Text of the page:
Special engineering challenges

The Neuro Omega development team also had to make sure the system could comply with electromagnetic compatibility (EMC) testing requirements. “Reducing the size of the electronic cards system and components required us to conduct thermal testing to ensure the unit won’t overheat,” says Gargir.

Antebi adds, “Working closely with the development team, our engineers mapped the system properties and specifications, which allowed us to analyze the technological challenges we faced in-depth.”

The next phase was the most critical: understanding the engineering needs and design requirements. “Without this step, we were like a marathon runner who does not know the race track,” says Antebi. “This step drew upon our development engineers’ experience and analytical ability. We worked on each assemblage separately and built a number of concepts schematically, each of which had to correspond to the design while also remaining fully functional and usable.

“One of the things that made our job easier in working with Solid Edge was the ability to change parts quickly in the assembly environment, which enabled us to see the results of product changes easily without the need for complicated, time-consuming editing,” says Antebi. “The design challenges required pushed us to stretch the Solid Edge sheet metal environment almost to the limit, in order to build unique forms. This was an extraordinary achievement.”

Designing the system’s inner functionality required innovative thinking as well, including managing large circuits, power supplies, complex wiring and radio frequency interference (RFI) shielding. Alpha Omega’s requirement for easy maintenance, including disassembly and assembly of two internal circuits, was another unique engineering challenge. Antebi notes, “The customer’s requirements meant thinking ‘outside the box’ and, by brainstorming, led by development manager Luai Asfour, went above and beyond to solve every problem. Using various capabilities of Solid Edge software, especially synchronous technology, allowed us to work much faster than ever before.”

“Another significant issue that Solid Edge helped us with was the ability to plan and adjust the design for manufacturing,” says Razgour. “After we found a manufacturer who could handle the work, we had to make additional adjustments and changes. Here, too, the ability to use Solid Edge to make quick changes with no damage or impact on the hierarchy of parts and other features helped significantly shorten the development process.”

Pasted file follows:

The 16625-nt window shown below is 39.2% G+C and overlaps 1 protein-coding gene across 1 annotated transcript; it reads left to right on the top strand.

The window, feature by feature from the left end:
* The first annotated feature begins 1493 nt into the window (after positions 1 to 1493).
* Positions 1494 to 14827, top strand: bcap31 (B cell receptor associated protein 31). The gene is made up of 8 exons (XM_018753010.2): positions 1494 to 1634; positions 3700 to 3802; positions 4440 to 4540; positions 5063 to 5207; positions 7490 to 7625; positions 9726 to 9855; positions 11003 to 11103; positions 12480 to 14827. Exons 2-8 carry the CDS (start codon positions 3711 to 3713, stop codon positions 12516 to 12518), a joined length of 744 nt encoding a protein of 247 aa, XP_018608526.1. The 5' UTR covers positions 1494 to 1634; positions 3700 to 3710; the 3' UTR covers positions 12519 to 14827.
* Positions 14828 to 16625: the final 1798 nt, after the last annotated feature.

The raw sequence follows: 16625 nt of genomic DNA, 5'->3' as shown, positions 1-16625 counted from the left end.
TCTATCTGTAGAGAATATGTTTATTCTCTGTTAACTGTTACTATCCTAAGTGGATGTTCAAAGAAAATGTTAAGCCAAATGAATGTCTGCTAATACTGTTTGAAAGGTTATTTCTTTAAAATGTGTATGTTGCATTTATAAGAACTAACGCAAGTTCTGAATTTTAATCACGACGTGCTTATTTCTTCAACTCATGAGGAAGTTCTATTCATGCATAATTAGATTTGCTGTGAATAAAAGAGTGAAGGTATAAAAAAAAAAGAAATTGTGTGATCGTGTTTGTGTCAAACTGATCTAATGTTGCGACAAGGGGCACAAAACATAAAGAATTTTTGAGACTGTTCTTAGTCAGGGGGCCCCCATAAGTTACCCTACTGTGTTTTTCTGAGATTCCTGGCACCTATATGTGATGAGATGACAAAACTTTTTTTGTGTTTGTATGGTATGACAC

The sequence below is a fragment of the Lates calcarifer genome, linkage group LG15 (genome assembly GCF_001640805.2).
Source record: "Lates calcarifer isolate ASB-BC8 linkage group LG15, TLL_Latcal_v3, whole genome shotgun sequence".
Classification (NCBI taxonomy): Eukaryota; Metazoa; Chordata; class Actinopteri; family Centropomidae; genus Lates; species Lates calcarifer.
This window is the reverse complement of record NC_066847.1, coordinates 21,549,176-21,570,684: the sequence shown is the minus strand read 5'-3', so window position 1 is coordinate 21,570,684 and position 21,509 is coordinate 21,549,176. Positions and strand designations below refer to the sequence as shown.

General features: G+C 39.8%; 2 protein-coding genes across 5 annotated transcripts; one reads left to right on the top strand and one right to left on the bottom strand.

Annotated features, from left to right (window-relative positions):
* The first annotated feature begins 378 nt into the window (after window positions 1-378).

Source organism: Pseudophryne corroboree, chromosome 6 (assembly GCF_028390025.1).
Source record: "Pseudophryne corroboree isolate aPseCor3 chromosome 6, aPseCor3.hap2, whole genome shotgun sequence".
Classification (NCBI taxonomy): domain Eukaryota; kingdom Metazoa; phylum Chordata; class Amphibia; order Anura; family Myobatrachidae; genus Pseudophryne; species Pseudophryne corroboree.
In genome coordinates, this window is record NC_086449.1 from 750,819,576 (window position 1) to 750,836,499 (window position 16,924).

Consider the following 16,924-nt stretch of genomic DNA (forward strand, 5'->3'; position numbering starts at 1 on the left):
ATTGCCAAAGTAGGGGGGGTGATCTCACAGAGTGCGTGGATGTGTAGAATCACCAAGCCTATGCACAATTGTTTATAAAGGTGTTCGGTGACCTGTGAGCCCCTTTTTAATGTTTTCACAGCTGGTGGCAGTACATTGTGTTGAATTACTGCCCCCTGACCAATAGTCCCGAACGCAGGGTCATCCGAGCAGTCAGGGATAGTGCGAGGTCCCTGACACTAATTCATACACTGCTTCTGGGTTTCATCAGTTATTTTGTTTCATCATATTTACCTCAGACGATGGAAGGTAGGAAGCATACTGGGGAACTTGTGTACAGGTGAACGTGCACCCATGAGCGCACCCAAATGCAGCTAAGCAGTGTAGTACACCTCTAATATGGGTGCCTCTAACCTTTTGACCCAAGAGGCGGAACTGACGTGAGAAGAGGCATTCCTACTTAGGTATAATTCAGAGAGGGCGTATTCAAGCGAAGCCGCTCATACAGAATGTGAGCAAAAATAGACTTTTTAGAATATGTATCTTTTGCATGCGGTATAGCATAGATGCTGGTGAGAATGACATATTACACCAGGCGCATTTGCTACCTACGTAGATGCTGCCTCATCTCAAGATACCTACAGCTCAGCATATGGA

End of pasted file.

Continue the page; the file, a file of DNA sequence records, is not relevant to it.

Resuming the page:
Entire project completed in just five months

Today, sales representatives can bring the Neuro Omega system with them on an airplane as checked luggage instead of having to ship it separately. The system is now 17X17X15 inches in size, and weighs a little over 25 kilograms (55 pounds). The entire system, including generic computers, monitors and speakers, are placed on a cart and then used in the OR. “What truly enabled us to succeed is the joint work of all members of the development team using Solid Edge,” says Razgour. “At each crucial point, Solid Edge allowed us to make changes without compromising existing data and without impairing the hierarchy of the system’s parts and features. This not only protected, but actively supported, the transfer of the design into its realization phase and even significantly shortened the process.

“Alpha Omega built only one physical prototype and used Solid Edge to make quick changes to parts in the assembly. Solid Edge helped us easily see, without the need for tedious and time-consuming editing of the project’s history tree, how these changes would affect the final product.

”Our client’s standards were extremely high, as were our own. The solution needed to align with numerous requirements. Solid Edge with synchronous technology enabled us to work at a pace much faster than ever before, aiding us throughout the process in piecing together all elements and assisting us in adapting the planning and design to meet intricate manufacturing requirements. After we started getting ready for the production stage, Alpha Omega asked us to make a few adjustments. In the not-too-distant past, this would have meant the re-opening of the design, with all changes affecting the whole system and creating new problems to solve,” says Razgour.

Research is currently underway to explore the use of the Neuro Omega machine in handling other conditions that may benefit from DBS treatment, including obsessive compulsive disorder, depression, Alzheimer’s and epilepsy.